In psychology, it is theorized that people often determine their own self-worth and personal value based on how they compare with others in their social circle. This is known as social comparison theory and it asserts that people constantly make self and other evaluations across a variety of different qualities such as attractiveness, wealth, intelligence and success. However, frequent negative social comparison can have a dark side, especially when people evaluate themselves as inferior to their peers.
Studies have shown that people who make frequent social comparisons are more likely to experience feelings of envy, regret, guilt and defensiveness and also lie, blame others or have unmet cravings. Overall, people who make a lot of negative social comparisons tend to be more unhappy and have more destructive feelings and behaviors. People who make downward comparisons and feel that they are better off than their peers will generally feel happier at least temporarily than those who make upward comparisons believing themselves to be worse off than their peers.
Ultimately, social comparisons in either respect can decrease a person’s feeling of well-being. Those who make less frequent spontaneous comparisons are likely to be happier than those who do it more frequently no matter what type of comparison they are making. Studies suggest that those who are less vulnerable to social comparison information are happier because they simply do not pay attention to how well others are doing.
Social Media and Social Comparison
There is a strong correlation between the tendency to seek social comparison information and low self-esteem, depression and neuroticism. Unfortunately, with the widespread availability of social media there is a common tendency to scroll through other people’s posts and begin to compare yourself with others. With modern technology, social comparison and mental health may be more of an issue than ever before.
It is very common for people to feel sad or inadequate about their own lives after scrolling through social media for a few minutes. Studies have confirmed that Facebook can cause feelings of depression and loneliness especially among younger people who may be more vulnerable to social comparison. One of the issues with social media is that people only share a portion of their lives to the public, and may leave out some of their more negative experiences.
Negative social comparison can become difficult to avoid on social media as you view moments from other people’s relationships, family life, and seemingly perfect lives. People can turn their social media feed into a highlight reel even if it is done unintentionally and make others feel that their lives are inferior. Spending too much time on social media, engaging in social comparison can quickly lead to feelings of depression.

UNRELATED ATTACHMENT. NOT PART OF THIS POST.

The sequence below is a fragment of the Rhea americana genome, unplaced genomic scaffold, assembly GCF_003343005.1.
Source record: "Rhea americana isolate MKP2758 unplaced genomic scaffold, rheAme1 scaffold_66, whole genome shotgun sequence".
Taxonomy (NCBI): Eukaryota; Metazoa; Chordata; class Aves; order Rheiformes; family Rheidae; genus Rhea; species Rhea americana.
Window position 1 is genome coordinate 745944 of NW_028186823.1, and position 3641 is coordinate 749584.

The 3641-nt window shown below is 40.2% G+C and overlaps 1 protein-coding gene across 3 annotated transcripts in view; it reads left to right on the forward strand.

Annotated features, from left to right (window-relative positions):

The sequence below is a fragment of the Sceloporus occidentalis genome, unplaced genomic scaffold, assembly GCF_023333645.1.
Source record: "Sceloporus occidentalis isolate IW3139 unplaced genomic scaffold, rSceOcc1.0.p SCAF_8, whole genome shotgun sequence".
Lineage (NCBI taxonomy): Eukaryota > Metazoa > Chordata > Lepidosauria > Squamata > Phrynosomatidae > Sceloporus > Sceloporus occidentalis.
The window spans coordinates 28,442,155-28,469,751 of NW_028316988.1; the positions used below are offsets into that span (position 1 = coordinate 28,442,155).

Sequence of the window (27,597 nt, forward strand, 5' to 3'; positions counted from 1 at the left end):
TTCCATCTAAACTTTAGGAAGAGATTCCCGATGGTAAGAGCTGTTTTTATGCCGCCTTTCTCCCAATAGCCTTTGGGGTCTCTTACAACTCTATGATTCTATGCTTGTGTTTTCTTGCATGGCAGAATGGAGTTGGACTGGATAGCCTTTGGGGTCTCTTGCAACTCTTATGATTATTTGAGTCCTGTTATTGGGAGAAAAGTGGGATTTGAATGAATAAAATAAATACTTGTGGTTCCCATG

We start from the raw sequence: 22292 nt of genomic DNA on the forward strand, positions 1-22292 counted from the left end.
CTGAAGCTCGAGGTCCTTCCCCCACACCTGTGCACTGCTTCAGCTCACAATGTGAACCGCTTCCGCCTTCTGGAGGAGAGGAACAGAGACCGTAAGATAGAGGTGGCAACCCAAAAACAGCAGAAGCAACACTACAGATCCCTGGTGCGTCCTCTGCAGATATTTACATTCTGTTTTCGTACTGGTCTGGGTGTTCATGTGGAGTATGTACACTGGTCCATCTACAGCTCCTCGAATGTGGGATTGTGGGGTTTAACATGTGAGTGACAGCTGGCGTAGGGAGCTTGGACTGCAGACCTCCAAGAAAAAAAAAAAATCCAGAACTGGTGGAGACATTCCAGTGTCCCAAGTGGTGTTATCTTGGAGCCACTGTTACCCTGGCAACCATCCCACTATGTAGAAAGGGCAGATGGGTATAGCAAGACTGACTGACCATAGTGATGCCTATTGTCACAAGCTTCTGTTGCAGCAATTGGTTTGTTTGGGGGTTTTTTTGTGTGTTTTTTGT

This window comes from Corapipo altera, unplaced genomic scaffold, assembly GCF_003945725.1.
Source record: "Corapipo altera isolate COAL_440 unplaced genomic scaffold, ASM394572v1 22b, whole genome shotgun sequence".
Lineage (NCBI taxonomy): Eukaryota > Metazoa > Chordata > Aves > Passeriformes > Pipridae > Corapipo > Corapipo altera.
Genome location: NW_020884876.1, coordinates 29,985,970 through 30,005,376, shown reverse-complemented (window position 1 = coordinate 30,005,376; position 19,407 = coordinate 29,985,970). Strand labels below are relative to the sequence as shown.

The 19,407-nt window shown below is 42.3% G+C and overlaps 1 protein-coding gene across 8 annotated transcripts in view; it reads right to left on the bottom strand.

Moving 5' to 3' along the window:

A modern term related to social media use is a problem known as “smiling depression” in which an individual appears to be happy, smiling and positive but in reality is actually miserable. People try to create ideal versions of themselves on the internet and the pressure to maintain the appearance of happiness can lead to depression. They choose to hide the negative aspects of their lives and yet compare these behind the scenes moments with the highlight reel of other people online.
Limiting and Managing Social Comparison for Better Mental Health
Although it can be difficult to stop comparing yourself to others in the modern world, it is important for people to realize how damaging social comparison can be to our well-being. If we can find different ways to approach social media and reduce our natural tendency for social comparison it can help to reduce self-esteem issues and depression. People who are less-inclined to compare themselves with others, either positively or negatively tend to be happier and more well-adjusted.
When it comes to comparison either in reality or on social media, a good approach is to look at other people’s positive qualities as inspiration or something to learn from. Instead of feeling competitive toward others, or evaluating ourselves as inferior we can regard another person’s accomplishments as a learning experience. Rather than trying to be better than others you can focus more on being the best version of yourself.
It may be too challenging to completely stop social comparison as it is an instinctive psychological habit that helps us determine our own self-worth. But finding ways to reduce and manage your comparison to more positive and healthy activities can help minimize the damage that it can cause to your mental health.
A great way to manage negative social comparison and depression is to take time out of every day to feel grateful. Creating feelings of gratitude in yourself for all the things that you have can make you feel less inferior than your peers. Remembering all the things that you can be grateful for can get you out of the cycle of comparison and help you to feel happier overall.